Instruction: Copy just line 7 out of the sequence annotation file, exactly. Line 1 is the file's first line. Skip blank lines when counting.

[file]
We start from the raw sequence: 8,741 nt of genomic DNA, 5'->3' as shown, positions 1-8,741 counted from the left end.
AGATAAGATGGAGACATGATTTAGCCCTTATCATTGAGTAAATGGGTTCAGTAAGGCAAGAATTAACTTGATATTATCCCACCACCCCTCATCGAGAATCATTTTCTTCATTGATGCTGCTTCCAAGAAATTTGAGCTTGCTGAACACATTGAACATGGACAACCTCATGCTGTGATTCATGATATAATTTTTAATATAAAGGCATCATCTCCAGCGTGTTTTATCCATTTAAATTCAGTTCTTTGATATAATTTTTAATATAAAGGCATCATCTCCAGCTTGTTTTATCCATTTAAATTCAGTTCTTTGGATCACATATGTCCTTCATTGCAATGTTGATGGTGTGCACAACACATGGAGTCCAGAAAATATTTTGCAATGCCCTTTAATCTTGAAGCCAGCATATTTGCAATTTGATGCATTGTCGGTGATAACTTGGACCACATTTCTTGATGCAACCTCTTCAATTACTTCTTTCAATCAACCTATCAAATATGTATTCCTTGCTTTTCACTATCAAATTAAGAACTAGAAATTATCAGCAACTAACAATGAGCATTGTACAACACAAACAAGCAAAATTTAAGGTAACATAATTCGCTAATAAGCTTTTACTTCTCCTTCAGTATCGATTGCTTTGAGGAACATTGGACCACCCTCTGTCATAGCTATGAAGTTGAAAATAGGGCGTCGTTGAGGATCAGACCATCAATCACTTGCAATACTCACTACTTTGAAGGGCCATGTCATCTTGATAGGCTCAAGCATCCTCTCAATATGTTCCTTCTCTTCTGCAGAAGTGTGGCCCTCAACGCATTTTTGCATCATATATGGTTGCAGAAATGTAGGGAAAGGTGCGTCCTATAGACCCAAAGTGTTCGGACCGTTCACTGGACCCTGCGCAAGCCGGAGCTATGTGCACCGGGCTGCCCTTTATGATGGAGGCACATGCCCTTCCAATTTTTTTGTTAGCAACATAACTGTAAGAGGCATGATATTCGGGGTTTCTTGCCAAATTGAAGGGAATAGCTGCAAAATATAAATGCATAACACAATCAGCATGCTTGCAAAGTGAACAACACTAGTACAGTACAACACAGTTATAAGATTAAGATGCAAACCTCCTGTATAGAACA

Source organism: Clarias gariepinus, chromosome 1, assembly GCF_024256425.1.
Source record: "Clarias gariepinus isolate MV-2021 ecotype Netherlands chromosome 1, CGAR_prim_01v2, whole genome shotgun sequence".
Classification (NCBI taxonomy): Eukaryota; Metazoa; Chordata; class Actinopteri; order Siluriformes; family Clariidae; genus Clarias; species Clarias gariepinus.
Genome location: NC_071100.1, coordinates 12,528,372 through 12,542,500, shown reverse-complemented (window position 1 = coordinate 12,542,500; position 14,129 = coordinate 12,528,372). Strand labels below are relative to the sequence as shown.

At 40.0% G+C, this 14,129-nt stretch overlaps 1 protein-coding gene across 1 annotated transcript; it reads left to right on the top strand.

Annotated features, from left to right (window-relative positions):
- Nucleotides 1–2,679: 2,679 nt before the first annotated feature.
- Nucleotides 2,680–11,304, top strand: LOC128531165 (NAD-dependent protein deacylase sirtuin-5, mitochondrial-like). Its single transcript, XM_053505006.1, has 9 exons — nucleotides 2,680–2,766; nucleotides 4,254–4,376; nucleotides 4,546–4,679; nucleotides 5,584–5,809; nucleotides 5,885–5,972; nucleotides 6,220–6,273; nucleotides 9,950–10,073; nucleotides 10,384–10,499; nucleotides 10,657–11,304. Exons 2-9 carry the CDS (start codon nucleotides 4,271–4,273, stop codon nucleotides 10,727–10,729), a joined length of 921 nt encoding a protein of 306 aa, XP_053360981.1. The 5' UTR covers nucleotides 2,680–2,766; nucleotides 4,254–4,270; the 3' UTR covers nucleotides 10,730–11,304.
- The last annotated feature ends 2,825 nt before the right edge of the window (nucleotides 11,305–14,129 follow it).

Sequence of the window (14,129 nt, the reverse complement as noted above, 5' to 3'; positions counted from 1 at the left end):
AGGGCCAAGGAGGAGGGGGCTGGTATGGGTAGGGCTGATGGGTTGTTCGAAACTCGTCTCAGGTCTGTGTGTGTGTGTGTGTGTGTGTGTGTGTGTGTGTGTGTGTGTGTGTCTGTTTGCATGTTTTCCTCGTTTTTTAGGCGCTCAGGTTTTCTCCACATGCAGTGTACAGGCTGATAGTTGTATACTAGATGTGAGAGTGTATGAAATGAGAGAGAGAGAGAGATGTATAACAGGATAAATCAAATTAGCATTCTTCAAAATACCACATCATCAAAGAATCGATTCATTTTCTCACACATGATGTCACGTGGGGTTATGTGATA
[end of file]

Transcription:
At 40.0% G+C, this 14,129-nt stretch overlaps 1 protein-coding gene across 1 annotated transcript; it reads left to right on the top strand.